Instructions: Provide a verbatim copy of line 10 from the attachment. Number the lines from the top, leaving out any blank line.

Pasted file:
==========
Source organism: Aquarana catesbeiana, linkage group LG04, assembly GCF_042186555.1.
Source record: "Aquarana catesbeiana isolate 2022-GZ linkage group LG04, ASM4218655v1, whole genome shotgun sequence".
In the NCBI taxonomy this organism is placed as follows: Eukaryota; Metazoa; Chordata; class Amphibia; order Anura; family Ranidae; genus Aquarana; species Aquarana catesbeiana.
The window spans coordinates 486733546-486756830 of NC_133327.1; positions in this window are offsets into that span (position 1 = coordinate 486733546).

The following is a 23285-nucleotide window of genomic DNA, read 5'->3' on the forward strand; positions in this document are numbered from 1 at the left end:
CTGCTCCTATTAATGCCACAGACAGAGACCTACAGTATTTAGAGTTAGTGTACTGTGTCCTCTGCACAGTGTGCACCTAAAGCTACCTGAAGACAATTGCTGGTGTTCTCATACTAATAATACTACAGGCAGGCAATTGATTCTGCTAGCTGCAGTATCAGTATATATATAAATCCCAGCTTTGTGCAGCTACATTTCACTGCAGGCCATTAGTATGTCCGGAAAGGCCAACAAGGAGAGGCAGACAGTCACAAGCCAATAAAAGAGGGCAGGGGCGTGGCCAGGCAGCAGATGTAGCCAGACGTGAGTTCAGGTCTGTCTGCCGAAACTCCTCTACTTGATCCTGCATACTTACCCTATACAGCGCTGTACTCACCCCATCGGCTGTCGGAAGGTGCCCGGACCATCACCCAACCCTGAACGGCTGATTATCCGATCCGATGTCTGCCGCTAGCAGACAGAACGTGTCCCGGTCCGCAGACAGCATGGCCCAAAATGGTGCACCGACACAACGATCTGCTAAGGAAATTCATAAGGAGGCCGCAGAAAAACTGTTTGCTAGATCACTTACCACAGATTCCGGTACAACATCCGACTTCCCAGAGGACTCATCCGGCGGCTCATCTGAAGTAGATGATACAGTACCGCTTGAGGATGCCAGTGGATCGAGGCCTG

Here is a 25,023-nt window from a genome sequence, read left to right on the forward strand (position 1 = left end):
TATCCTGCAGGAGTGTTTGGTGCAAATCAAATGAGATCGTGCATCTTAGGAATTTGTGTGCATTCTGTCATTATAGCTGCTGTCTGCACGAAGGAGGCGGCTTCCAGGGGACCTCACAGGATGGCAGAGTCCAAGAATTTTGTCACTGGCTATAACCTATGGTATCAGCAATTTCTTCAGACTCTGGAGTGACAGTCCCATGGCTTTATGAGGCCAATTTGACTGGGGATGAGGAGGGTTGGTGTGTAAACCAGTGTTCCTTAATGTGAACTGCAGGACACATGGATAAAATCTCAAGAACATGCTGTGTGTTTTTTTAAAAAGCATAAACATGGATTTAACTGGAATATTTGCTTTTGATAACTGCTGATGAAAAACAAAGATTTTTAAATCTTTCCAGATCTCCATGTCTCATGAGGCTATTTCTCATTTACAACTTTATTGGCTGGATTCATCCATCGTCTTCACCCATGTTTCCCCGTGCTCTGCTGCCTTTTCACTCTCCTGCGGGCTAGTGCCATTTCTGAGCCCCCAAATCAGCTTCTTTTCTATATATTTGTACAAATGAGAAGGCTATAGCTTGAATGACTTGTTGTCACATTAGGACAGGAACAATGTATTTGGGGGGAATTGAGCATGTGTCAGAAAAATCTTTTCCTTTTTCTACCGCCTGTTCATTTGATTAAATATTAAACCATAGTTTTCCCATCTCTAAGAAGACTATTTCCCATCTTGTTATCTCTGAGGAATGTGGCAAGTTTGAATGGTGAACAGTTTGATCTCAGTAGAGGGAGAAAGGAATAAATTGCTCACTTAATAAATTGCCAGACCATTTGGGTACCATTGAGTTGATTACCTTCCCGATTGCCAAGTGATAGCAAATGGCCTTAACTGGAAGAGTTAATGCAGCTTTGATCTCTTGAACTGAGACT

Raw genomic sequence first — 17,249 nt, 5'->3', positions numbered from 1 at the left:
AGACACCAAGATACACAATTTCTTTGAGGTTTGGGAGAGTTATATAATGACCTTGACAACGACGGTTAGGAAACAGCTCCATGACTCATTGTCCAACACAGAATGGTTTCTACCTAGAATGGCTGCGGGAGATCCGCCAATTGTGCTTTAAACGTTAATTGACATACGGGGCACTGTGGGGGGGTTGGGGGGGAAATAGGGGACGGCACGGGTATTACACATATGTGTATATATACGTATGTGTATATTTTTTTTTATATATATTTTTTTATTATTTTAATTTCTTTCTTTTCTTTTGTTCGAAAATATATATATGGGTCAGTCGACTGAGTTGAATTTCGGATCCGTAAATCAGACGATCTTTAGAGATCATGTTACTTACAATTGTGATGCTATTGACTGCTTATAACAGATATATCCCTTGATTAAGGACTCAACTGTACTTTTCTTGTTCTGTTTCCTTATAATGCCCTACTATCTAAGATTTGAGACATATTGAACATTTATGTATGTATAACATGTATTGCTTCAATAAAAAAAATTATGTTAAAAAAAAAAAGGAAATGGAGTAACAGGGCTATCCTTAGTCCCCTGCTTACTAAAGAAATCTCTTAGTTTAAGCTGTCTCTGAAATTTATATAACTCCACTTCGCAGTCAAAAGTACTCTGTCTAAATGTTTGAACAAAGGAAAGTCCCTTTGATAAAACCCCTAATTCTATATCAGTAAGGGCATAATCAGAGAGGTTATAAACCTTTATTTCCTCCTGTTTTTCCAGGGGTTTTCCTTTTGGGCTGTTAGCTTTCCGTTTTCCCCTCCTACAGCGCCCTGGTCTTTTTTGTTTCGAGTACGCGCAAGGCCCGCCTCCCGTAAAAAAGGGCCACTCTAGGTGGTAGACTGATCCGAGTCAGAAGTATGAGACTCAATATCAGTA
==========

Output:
AGACACCAAGATACACAATTTCTTTGAGGTTTGGGAGAGTTATATAATGACCTTGACAACGACGGTTAGGAAACAGCTCCATGACTCATTGTCCAACACAGAATGGTTTCTACCTAGAATGGCTGCGGGAGATCCGCCAATTGTGCTTTAAACGTTAATTGACATACGGGGCACTGTGGGGGGGTTGGGGGGGAAATAGGGGACGGCACGGGTATTACACATATGTGTATATATACGTATGTGTATATTTTTTTTTATATATATTTTTTTATTATTTTAATTTCTTTCTTTTCTTTTGTTCGAAAATATATATATGGGTCAGTCGACTGAGTTGAATTTCGGATCCGTAAATCAGACGATCTTTAGAGATCATGTTACTTACAATTGTGATGCTATTGACTGCTTATAACAGATATATCCCTTGATTAAGGACTCAACTGTACTTTTCTTGTTCTGTTTCCTTATAATGCCCTACTATCTAAGATTTGAGACATATTGAACATTTATGTATGTATAACATGTATTGCTTCAATAAAAAAAATTATGTTAAAAAAAAAAAGGAAATGGAGTAACAGGGCTATCCTTAGTCCCCTGCTTACTAAAGAAATCTCTTAGTTTAAGCTGTCTCTGAAATTTATATAACTCCACTTCGCAGTCAAAAGTACTCTGTCTAAATGTTTGAACAAAGGAAAGTCCCTTTGATAAAACCCCTAATTCTATATCAGTAAGGGCATAATCAGAGAGGTTATAAACCTTTATTTCCTCCTGTTTTTCCAGGGGTTTTCCTTTTGGGCTGTTAGCTTTCCGTTTTCCCCTCCTACAGCGCCCTGGTCTTTTTTGTTTCGAGTACGCGCAAGGCCCGCCTCCCGTAAAAAAGGGCCACTCTAGGTGGTAGACTGATCCGAGTCAGAAGTATGAGACTCAATATCAGTA